California Advances Bill Aimed at Massive Unemployment Fraud

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A woman wearing a facemask enters a building where the Employment Development Department has its offices in Los Angeles on May 4, 2020, past a posted sign mentioning the closure of the office's public access counters due to the coronavirus pandemic.  (Frederic J. Brown/AFP via Getty Images)

California lawmakers on Thursday advanced what they called commonsense legislation requiring two state agencies to share information aimed at helping stop billions of dollars in pandemic-related unemployment fraud.

The measure, Assembly Bill 110, would require the beleaguered Employment Development Department to crosscheck unemployment applications with inmate records to identify fraudulent claims. The bill cleared its first committee on Thursday.

State officials approved at least $810 million in the names of roughly 45,000 inmates, some of them on death row, according to a state audit in January that put the toll at more than double the amount previously reported by the state. Investigators say overall fraud losses will top at least $11 billion.

"The notion that this type of fraud occurred simply because two agencies don't communicate with each other during a global pandemic as we try to figure out how we can help people is actually kind of mindboggling," said Assemblywoman Wendy Carrillo, D-Los Angeles, one of six committee members who advanced the bill without opposition.

At least 35 other states were cross-matching unemployment claims against state prisoners as of 2016 and 28 states were checking claims against county jail inmates, the audit noted.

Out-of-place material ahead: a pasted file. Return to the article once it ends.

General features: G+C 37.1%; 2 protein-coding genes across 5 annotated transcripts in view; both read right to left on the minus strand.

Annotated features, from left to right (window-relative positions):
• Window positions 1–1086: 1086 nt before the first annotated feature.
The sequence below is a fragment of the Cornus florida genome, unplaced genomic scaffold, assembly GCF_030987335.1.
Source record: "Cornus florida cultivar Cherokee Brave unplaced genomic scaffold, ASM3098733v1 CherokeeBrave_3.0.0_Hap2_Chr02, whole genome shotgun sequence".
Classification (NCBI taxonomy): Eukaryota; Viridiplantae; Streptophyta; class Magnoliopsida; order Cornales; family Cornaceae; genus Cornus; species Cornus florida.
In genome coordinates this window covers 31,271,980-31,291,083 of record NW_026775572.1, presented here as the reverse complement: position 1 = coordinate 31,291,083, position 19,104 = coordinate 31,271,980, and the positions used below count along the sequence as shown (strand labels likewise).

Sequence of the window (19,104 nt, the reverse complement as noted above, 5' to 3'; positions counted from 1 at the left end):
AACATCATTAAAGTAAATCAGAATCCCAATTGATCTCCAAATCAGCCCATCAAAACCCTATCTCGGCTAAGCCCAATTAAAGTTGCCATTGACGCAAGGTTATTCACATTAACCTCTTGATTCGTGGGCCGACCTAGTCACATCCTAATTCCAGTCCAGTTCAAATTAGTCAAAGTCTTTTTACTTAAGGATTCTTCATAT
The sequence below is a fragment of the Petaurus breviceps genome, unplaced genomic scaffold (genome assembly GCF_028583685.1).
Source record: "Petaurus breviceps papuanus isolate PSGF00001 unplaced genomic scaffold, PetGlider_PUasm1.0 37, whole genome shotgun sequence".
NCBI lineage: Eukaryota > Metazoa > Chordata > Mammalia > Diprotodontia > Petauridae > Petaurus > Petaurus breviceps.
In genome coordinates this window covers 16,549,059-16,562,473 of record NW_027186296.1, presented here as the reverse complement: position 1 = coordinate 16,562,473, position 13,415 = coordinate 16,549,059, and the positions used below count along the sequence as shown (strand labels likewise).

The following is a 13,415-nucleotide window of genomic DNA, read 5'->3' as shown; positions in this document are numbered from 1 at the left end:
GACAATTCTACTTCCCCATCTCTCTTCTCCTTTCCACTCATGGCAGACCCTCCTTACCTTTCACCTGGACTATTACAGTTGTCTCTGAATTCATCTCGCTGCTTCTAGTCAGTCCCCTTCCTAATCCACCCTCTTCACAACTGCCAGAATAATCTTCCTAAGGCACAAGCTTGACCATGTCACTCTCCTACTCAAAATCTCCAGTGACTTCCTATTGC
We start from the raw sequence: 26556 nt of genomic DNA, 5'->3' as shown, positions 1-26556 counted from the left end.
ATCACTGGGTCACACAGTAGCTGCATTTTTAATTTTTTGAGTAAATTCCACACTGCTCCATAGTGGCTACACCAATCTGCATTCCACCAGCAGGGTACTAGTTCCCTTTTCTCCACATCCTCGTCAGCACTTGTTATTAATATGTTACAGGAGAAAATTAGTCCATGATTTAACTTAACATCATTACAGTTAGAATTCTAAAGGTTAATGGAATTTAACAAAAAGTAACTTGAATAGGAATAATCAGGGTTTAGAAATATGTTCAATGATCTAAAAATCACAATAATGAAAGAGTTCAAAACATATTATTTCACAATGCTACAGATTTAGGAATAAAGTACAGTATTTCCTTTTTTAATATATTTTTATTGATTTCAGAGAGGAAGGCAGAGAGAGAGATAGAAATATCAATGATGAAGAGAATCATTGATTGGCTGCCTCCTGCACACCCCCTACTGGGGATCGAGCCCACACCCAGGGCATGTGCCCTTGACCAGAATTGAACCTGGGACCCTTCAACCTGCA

California law restricts the inmate information that can be shared with other state agencies, but officials said the unemployment agency now has an agreement with the California Department of Corrections and Rehabilitation that allows the two entities to more broadly share information.

But that came too late, said Assemblywoman Cottie Petrie-Norris, D-Laguna Beach, who proposed the legislation.

She is an outspoken critic of the department, which also has struggled with ongoing backlogs in getting money to people who lost their jobs during the pandemic. The issue has dogged her fellow Democrat, Gov. Gavin Newsom, who is likely to face a recall election this year.


"This is a simple, commonsense step" to address "one of the most egregious examples of the department's failings," Petrie-Norris said.

Her proposal initially would also have required counties to provide the department with jail inmates' names and Social Security numbers, a provision supported by county sheriffs.

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But legislative analysts said that could create problems for inmates serving short jail sentences who might then be deprived of legitimate unemployment benefits unless the department was notified immediately when they were released. That provision in particular was opposed by inmate and welfare rights organizations and she removed it from the legislation Thursday.

A measure by state Sen. Shannon Grove, R-Bakersfield, without the county jail component cleared its first committee last month. She said the department ignored warnings from county prosecutors five years ago about the potential for fraud by inmates. A third bill by Assemblyman Phillip Chen, R-Diamond Bar, that includes both prisons and jails is awaiting its first hearing.

They are among numerous efforts this year by lawmakers of both political parties to address problems at the department.

Proposals include creating an oversight advisory board, creating a claimant advocate within the department, imposing a deadline to process new claims, removing Social Security numbers from mailed documents and allowing for direct unemployment insurance deposits into recipients' bank accounts. Lawmakers could also require the department to adopt the findings in two recent critical state audits.